Bachmann has carried the flag of her extremist Minnesota allies to Congress, where in positioning herself as a leader of the Tea Party she loudly embraced the fiscal-issues Right while continuing to feed the social-issues Right.
In an illustration of both sides of the conservative movement merging in the Tea Party, Bachmann invited right-wing pseudo historian David Barton, who believes that Jesus opposed the minimum wage and the progressive income tax - and who Bachmann calls a "national treasure" -- to speak to Congress about the Constitution. Like Barton, Bachmann deftly frames the anti-tax, pro-corporate ideology of fiscal conservatives in the moral language of social conservatives. At a Religious Right conference last month, she called the national debt an "immoral burden on future generations" and lamented that "many are discouraged from marriage by an underperforming economy." She is also fond of invoking the Founding Fathers to make her point about any number of issues, once even advocating reducing the federal government to its "original size." And in a classic Barton technique, she hasn't been above using a totally made-up George Washington quote to bash President Obama.
Bachmann's efforts to merge the small government crowd with the big-government-in-personal-life crowd were again on full display this weekend, as she praised New York's marriage equality vote as an example of states' rights, while continuing to advocate a constitutional amendment that would take away the right of states to expand marriage equality.
Bachmann illustrates the odd brew that has created the Tea Party - the energy of social conservatives papered over with the money of pro-corporate conservatives, mixed up with a new rhetoric that combines the two issues. Her ability to be at home in both worlds makes her an unexpected powerhouse of a candidate...but one whose prominence should continue to be troubling to the American people.
My name is Josh Klein, and I am 14 years old. I am not a bully, and I have never been bullied, but I have seen kids get beat up and picked on, and it needs to stop. I made a movie that I hope will help create social change by changing peoples’ attitudes and behaviors regarding gay bullying. I became interested in this topic because of all the news stories lately about gay teenagers killing themselves. No one should ever feel so desperate that he takes his own life.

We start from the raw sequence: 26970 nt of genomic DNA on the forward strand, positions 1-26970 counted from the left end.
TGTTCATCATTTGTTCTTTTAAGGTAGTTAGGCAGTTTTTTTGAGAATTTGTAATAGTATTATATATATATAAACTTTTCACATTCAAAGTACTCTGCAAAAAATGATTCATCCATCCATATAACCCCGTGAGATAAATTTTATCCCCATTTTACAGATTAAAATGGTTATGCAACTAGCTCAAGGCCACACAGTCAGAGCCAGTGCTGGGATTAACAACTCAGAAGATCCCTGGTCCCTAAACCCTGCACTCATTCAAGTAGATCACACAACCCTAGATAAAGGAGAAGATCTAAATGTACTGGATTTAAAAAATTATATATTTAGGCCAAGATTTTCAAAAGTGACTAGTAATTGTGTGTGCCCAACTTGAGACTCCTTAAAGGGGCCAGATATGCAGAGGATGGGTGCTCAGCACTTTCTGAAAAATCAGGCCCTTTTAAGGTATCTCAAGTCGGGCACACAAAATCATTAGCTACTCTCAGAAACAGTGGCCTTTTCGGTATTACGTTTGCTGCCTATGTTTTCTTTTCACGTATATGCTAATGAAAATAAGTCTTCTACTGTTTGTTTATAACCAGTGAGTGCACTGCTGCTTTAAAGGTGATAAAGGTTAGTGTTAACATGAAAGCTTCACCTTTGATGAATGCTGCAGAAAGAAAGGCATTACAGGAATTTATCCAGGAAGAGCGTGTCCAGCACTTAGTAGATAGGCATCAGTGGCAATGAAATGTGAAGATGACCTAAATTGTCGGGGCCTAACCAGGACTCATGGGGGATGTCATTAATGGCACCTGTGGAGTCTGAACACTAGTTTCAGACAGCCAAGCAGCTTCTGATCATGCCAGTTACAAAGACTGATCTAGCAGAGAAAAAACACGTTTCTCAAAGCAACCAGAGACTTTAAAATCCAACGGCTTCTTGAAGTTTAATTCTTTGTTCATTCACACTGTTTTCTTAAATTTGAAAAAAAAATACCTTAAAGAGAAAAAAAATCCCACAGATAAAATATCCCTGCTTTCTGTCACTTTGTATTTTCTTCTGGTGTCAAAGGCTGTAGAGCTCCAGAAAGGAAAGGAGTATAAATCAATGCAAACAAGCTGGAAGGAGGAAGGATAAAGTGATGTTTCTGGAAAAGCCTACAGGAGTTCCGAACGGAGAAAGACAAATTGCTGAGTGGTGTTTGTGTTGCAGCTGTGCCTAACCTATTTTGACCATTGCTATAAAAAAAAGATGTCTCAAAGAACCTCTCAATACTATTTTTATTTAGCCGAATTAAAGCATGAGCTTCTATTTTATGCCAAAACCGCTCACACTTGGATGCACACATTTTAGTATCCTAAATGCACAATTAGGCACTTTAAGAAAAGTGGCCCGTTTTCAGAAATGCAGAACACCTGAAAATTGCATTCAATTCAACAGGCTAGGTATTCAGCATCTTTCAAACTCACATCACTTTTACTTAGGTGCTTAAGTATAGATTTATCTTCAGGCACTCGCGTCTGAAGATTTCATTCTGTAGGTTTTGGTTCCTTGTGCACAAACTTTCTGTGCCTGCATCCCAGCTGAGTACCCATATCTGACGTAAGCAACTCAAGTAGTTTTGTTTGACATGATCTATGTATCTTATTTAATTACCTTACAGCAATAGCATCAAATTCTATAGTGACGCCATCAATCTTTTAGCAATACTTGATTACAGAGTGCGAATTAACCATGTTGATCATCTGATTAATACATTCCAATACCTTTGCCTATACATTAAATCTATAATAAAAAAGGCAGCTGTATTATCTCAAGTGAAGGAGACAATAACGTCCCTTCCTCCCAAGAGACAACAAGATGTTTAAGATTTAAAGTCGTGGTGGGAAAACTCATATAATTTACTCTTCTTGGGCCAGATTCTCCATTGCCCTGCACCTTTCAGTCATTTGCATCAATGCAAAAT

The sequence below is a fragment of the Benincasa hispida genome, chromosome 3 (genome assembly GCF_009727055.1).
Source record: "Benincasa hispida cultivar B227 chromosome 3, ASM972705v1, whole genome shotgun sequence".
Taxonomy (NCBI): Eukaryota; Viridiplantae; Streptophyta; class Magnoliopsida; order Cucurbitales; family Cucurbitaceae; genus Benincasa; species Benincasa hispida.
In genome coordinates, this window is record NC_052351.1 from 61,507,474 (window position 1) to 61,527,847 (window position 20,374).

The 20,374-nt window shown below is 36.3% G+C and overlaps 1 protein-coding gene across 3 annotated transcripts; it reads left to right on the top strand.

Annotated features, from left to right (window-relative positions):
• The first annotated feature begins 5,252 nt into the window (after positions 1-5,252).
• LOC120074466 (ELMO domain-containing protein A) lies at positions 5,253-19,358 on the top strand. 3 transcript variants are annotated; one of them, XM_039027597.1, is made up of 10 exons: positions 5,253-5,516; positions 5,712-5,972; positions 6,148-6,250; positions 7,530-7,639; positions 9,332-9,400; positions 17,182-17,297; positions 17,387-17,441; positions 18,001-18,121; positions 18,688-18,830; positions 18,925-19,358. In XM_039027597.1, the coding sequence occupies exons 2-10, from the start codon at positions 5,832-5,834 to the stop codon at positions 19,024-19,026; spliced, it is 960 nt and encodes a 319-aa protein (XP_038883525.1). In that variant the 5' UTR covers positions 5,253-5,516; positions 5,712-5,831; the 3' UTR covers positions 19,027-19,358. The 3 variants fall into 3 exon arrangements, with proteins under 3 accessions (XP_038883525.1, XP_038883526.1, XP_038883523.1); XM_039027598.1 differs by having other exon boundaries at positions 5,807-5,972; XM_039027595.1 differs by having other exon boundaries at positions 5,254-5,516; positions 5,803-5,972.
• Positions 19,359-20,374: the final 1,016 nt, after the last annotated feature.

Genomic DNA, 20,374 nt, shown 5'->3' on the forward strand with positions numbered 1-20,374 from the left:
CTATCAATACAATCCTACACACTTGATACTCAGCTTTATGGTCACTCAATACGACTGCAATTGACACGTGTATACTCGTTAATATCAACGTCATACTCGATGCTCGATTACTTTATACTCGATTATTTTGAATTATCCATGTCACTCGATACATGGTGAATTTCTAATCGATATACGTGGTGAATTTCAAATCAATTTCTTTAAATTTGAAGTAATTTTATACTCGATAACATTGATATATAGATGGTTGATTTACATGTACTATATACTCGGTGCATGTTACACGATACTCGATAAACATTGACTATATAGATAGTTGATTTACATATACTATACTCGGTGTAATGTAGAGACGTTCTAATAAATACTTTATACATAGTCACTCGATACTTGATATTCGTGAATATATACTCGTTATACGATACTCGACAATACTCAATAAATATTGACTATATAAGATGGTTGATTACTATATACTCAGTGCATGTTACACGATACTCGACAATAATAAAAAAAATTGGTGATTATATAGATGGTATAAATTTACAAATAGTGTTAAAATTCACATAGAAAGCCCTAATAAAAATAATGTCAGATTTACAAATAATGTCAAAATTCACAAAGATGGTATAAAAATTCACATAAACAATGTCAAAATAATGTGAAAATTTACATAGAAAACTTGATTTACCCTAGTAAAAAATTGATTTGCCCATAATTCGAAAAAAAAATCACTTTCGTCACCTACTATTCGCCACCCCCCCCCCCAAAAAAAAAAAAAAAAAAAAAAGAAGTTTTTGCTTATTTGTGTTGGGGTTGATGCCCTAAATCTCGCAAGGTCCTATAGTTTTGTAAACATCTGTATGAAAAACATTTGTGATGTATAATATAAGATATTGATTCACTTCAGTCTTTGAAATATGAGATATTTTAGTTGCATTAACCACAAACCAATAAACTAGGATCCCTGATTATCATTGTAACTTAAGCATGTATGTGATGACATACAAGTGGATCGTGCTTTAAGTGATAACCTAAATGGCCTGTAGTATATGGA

In the short film I wrote, a bully picks on a gay student. When the movie begins, the bully is making fun of a thirteen-year-old boy at his school. Similar to the famous story A Christmas Carol, when the bully goes to sleep that night, he is visited by a ghost who tells him that before the night is over, he will be visited by two other ghosts. The film itself will have to tell the rest of the story.
Meeting Josh and watching his film reminded me of the Make It Better Project, a safe schools action campaign organized by the Gay-Straight Alliance (GSA) Network and endorsed by dozens of LGBT equality advocates. Make It Better Project has two new initiatives to keep everyone engaged this summer.
Make It Better Summer Camp(aign): Hold local groups or parties to participate in an online activist camp(aign) to keep youth engaged over the summer and inspire them to make it better come the fall! Students should be able to take more than the summer off from bullying. Through weekly online camp sessions, the Make It Better Summer Camp(aign) will connect LGBT and allied youth across the country and empower them to make it better when they head back to school.
Write A Letter, Make It Better: Were you ever a youth? You have the power to Make It Better. Write a letter to your high school or middle school’s current principal and describe how LGBT youth were treated when you attended. Let them know what a principal’s support or intervention would have meant for you or your LGBT classmates. Simply share your story, and you can make it better for today’s students – whether you graduated last year or 30 years ago! This is a great way to engage your community members and donors who might want to take action but don’t know how to help.
Like Josh, we all need to do our part to ensure that students feel safe and secure when they enter the schoolhouse doors. The time to act is now.
In October and December of 2010, the Department of Education took a stand for LGBT youth by issuing guidance to address bullying in schools, especially as it relates to federal education anti-discrimination laws. One of those laws, Title IX of the Education Amendments of 1972 (Title IX), prohibits discrimination on the basis of sex. While the language does not specify sexual orientation and gender identity, the Department has made clear that harassment on these grounds, under certain circumstances, violates Title IX.
Yesterday, the Department of Education released new guidance, this time focusing on the right of students under the Equal Access Act to form extracurricular clubs, including gay-straight alliances (GSAs).
Gay-straight alliances (GSAs) and similar student-initiated groups addressing LGBT issues can play an important role in promoting safer schools and creating more welcoming learning environments. Nationwide, students are forming these groups in part to combat bullying and harassment of LGBT students and to promote understanding and respect in the school community. Although the efforts of these groups focus primarily on the needs of LGBT students, students who have LGBT family members and friends, and students who are perceived to be LGBT, messages of respect, tolerance, and inclusion benefit all our students. By encouraging dialogue and providing supportive resources, these groups can help make schools safe and affirming environments for everyone.
[ . . . ]